[ANN] Ebb Web Server

Tony Arcieri tony at medioh.com
Wed Apr 2 21:40:31 CEST 2008

On Wed, Apr 2, 2008 at 1:11 PM, Marc Lehmann <schmorp at schmorp.de> wrote:

> the basic algorithm is to let whoever thinks is the main thread run
> ev_loop, while Coro links itself into the event system by use of an idle
> watcher, and a prepare watcher.
> The prepare watcher is always active and basically does this:
> 1. cede=yield to one other coroutine, regardless of priority
> 2. then cede=yield to other coroutines of same and higher priority (incede
>   is simply the number of instances running ev_loop (Coro allows multiple
>   event loop calls running at the same time on the same loop, so does ev),
>   and cede returns wether there was another coroutine available to switch
> to.
> 3. if there are any "ready" coroutines left by now, then they must be of
>   lower priority than the one running ev_loop. in that case, start an idle
>   watcher to keep the loop from blocking.
> the idle watcher does nothing but stop itself, it is only used to make
> ev_loop non-blocking.

Unfortunately as far as I can tell Ruby 1.8 doesn't provide granular entry
points into the schedule that would allow for that sort of thing.  Ruby 1.9
uses native threads so it's not an issue... you can make calls that block
indefinitely with rb_thread_blocking_region().

When adding Ruby 1.8 support to Rev, I used the following approach for a
"oneshot" style function:

- Create an ev_timer which fires every 10ms (according to the author of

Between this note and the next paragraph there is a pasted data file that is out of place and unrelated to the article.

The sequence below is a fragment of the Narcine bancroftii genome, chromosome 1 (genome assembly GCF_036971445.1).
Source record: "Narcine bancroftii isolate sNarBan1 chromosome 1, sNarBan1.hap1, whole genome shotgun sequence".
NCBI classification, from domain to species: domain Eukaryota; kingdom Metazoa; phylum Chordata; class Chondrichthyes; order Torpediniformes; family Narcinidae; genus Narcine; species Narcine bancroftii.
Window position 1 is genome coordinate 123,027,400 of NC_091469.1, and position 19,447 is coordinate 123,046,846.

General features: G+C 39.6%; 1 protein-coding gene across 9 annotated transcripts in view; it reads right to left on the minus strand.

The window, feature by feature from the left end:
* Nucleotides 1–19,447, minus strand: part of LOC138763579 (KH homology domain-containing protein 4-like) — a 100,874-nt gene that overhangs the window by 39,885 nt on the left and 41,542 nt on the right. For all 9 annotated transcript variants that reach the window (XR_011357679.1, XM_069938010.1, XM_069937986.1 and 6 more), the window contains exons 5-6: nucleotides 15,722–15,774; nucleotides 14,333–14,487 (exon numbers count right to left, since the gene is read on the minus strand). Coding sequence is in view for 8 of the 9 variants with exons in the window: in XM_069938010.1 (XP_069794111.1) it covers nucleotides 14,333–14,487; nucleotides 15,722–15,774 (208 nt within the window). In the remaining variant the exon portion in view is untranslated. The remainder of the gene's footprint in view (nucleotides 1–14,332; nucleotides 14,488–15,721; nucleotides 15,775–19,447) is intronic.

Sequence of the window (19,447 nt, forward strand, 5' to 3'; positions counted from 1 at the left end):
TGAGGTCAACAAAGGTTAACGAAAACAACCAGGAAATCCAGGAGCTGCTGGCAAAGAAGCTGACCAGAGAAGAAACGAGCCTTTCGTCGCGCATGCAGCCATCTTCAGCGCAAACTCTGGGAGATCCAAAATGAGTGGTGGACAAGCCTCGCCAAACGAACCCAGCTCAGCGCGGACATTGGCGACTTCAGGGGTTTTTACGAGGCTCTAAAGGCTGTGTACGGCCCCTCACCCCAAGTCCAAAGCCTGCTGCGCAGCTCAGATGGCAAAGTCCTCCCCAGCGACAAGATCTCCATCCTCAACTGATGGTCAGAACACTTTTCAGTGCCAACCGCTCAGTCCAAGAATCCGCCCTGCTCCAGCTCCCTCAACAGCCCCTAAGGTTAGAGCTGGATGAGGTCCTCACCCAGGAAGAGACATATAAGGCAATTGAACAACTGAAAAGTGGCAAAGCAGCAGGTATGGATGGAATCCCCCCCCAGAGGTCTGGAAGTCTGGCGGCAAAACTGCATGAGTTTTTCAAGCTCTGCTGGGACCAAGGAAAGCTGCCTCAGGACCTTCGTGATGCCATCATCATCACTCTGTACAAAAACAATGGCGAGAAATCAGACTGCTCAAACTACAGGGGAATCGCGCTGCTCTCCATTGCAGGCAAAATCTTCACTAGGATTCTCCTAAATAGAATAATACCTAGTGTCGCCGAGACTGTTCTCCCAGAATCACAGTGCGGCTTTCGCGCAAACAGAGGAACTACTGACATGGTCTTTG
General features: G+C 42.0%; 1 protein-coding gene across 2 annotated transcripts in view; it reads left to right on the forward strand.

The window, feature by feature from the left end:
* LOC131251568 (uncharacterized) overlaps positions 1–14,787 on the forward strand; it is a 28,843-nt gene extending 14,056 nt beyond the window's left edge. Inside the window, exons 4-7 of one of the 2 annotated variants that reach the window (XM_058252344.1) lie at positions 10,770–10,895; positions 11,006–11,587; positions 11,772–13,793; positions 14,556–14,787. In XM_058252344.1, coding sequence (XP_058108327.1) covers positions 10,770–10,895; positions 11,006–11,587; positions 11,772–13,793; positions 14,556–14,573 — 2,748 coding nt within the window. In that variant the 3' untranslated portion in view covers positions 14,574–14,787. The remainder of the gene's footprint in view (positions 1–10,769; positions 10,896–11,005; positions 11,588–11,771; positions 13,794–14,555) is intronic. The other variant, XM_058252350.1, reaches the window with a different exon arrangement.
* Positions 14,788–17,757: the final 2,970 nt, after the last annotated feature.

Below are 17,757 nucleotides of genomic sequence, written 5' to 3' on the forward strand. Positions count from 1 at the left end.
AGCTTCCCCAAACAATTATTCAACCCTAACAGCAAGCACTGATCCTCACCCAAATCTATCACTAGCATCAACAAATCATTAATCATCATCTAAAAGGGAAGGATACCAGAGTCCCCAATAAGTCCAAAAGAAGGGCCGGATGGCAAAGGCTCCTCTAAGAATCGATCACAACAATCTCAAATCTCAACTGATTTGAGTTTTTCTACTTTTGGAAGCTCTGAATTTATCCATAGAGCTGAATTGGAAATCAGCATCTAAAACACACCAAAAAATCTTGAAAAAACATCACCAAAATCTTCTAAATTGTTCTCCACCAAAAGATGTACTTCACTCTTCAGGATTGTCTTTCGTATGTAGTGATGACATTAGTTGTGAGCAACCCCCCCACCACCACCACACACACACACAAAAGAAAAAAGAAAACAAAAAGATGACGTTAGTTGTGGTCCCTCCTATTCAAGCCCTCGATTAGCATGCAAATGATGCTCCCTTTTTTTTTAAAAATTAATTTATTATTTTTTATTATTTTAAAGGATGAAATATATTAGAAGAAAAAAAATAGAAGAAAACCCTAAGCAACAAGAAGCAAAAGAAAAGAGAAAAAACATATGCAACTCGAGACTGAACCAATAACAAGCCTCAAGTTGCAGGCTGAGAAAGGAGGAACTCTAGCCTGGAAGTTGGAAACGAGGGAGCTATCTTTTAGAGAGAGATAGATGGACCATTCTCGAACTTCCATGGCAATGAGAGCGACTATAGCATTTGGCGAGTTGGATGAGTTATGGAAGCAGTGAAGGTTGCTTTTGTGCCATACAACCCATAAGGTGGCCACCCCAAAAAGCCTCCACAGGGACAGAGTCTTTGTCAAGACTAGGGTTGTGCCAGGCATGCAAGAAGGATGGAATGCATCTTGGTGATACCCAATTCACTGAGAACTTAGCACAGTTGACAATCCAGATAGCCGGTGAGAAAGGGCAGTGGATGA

EventMachine this is Ruby's scheduler quantum)
- Activate Ruby's signal handling for a blocking system call (TRAP_BEG).
- Call ev_loop(..., EVLOOP_ONESHOT).  Rev is already set up to buffer
incoming events in an exponentially growing array.
- Restore normal Ruby signal handling (TRAP_END).
- Schedule the next thread with rb_thread_schedule()
- Loop unless we received events other than the 10ms ev_timer
- Otherwise rb_funcall the event responders, and return

This approach has been working fine for me and does not seem to negatively
impact Ruby 1.8's thread scheduler.  However as it is looping making a
system call every 10ms it does seem to chew up more CPU than I like.  I
haven't played around with making libev block for longer periods of time (I
think Ebb blocks every 100ms?) but it might be possible to go higher without
adversely affecting Ruby's thread scheduling.

I'm CCing ruby-core to see if anyone there has any input...

Tony Arcieri
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